Chris Coleman still haunted by 1994 Georgia defeat with Wales

Wales manager Chris Coleman during a press conference at the Cardiff City Stadium 
Wales manager Chris Coleman during a press conference at the Cardiff City Stadium  Wales manager Chris Coleman during a press conference at the Cardiff City Stadium 

CHRIS Coleman has had Georgia embarrassment on his mind for over 20 years, but insists the Wales side he now manages has a far stronger mentality than ones he played in.

Coleman featured in a 5-0 thumping by Georgia in November 1994 - a game he recalls as his "lowest moment in a Welsh shirt" - but the current team top their 2018 World Cup qualifying group just months after reaching the semi-finals of Euro 2016.

Wales renew acquaintances with Georgia minus midfield pair Aaron Ramsey and Joe Allen - the latter suffered a hamstring injury in Thursday's 2-2 draw with Austria and has returned to Stoke for treatment - but Coleman is confident ahead of Sunday's qualifier in Cardiff.

"It is down to experience and it is not because of us winning," Coleman said.

"It is losing, playing badly and getting criticised that hardens you.

"Any success I have had has not happened overnight, the journey has never felt like me sitting in the back of a limousine sipping champagne.

"It has always been more like riding up a hill on a push bike and the chain has come off.

"It is those disappointments that bring you through. That is what hardens us to the situation we are in now.

"Tomorrow will be as tough as anything we face, for different reasons, in the next eight games. But we are ready."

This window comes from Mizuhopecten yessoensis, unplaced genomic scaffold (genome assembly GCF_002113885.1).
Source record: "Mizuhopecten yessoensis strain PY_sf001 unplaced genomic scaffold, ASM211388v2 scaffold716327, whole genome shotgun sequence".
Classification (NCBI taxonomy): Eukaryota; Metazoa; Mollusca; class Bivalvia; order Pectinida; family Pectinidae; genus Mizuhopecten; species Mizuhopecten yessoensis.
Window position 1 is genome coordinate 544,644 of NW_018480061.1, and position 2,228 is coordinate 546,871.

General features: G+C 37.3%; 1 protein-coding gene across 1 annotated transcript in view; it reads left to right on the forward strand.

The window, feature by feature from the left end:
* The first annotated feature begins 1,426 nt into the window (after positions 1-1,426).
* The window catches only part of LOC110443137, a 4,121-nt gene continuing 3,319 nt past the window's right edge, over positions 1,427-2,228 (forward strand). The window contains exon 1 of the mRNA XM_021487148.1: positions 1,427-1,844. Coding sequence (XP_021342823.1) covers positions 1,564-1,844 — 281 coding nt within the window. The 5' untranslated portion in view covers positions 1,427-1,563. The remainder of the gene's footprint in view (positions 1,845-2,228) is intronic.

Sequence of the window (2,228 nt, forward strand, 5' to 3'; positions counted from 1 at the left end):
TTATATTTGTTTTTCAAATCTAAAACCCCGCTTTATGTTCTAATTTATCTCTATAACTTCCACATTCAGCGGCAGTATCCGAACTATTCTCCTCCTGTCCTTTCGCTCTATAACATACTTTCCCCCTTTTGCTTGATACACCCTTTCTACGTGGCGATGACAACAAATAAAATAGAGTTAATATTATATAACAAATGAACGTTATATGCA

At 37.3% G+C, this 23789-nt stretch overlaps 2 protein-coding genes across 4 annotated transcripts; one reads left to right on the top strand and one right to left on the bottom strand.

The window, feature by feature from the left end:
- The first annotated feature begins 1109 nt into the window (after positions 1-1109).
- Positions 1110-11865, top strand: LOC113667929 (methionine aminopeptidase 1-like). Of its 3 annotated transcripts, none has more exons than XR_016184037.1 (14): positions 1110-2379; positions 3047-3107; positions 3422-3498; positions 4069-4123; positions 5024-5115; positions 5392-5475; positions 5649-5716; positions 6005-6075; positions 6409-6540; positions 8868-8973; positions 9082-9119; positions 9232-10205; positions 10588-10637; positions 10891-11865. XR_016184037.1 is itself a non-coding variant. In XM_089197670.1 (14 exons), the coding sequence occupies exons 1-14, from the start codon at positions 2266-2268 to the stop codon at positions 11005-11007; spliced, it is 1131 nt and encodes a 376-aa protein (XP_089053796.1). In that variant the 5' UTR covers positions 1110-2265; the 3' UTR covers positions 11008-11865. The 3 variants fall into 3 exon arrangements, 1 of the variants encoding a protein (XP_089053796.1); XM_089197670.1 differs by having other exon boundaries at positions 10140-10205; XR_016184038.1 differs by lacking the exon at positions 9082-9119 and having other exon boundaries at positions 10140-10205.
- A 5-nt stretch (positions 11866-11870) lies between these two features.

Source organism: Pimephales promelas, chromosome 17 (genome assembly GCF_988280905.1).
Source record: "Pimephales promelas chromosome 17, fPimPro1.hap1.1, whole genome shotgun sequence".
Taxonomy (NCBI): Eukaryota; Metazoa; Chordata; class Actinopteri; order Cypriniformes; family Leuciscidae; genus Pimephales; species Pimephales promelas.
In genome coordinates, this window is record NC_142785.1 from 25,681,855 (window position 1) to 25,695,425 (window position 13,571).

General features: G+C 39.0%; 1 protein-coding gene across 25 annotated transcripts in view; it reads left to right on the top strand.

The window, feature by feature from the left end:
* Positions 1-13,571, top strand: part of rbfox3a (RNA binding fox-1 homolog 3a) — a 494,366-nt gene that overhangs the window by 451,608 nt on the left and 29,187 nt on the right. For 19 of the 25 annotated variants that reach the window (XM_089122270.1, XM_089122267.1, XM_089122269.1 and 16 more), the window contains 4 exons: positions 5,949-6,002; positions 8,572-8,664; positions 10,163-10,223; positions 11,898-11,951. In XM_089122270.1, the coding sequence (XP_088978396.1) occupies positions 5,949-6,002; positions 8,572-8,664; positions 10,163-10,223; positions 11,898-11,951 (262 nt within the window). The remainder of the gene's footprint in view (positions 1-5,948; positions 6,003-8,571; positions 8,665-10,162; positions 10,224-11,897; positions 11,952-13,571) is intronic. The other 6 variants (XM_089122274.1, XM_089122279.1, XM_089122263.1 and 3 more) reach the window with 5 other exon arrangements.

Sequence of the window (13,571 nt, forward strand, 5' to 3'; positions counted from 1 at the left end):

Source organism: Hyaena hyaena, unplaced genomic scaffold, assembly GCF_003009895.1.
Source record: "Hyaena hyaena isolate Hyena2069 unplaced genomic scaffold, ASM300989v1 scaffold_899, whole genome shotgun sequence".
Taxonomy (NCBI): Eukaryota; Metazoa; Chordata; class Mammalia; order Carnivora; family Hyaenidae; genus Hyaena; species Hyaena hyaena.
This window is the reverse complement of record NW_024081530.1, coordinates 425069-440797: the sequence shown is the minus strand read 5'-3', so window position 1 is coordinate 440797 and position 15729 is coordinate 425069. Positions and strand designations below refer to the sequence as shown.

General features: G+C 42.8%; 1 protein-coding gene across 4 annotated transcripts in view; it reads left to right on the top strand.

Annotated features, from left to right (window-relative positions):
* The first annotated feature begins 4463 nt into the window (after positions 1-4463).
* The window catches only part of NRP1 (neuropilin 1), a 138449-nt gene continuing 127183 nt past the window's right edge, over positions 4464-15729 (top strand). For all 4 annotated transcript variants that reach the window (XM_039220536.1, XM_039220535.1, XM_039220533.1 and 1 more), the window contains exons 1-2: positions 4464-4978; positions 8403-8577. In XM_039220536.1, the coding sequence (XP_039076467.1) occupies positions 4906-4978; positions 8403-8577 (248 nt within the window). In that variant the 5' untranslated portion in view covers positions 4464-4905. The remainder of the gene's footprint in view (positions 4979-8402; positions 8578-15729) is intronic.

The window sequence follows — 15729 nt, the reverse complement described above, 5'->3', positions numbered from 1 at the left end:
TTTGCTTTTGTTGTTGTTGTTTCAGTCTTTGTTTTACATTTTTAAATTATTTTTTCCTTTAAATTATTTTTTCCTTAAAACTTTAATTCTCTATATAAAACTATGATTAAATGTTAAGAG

Wales were far being at from their best in Vienna but retained top spot in Group D on goal difference.

But Austria, the Republic of Ireland and Serbia also have four points in what is shaping up to be one of the most competitive sections in World Cup qualifying.

Georgia have lost their opening two matches, 2-1 to Austria and 1-0 in Ireland on Thursday.

"One thing I've learned is that you've got to do yourself a favour," Coleman said.

"Nobody wants to give you anything for nothing, we learned that in the last campaign when we drew here with Israel and we were waiting for the result from Cyprus and Belgium scored a late goal.

"But of course you look at results because of the table and the standings. We all know who's playing next and that's the excitement of it all."

Coleman hopes Allen, who has been in outstanding form with three goals in as many games for club and country, will be available for next month's qualifier against Serbia in Cardiff.

He said the 26-year-old could be fit for Stoke's next Premier League fixture at home to Sunderland on October 15, but warned his recovery needs to be closely monitored.

"We've had a scan and something showed up, so you have to be very careful with it," said Coleman.

"If he has a good week he may play for Stoke next weekend, but this one is too soon for him.

"So from between now and then what he does is going to be very important.

"Let's make sure he's looked after properly and he's ready for the next one."

The loss of Ramsey and Allen puts a greater emphasis on Gareth Bale to perform against opponents who Wales have failed to beat in their three previous meetings.

But Bale, who suggested that he could once more use the long throws which unsettled Austria, denied that there is extra pressure on him, saying: "No, it is just the same. We are a unit, a team, we keep working together, no matter who is injured.

"No matter who the team is we will be concentrating on ourselves and trying to get that victory.

"Teams are paying us a lot more respect so it is difficult to get that space and create opportunities. But I think we are slowly learning how to do it."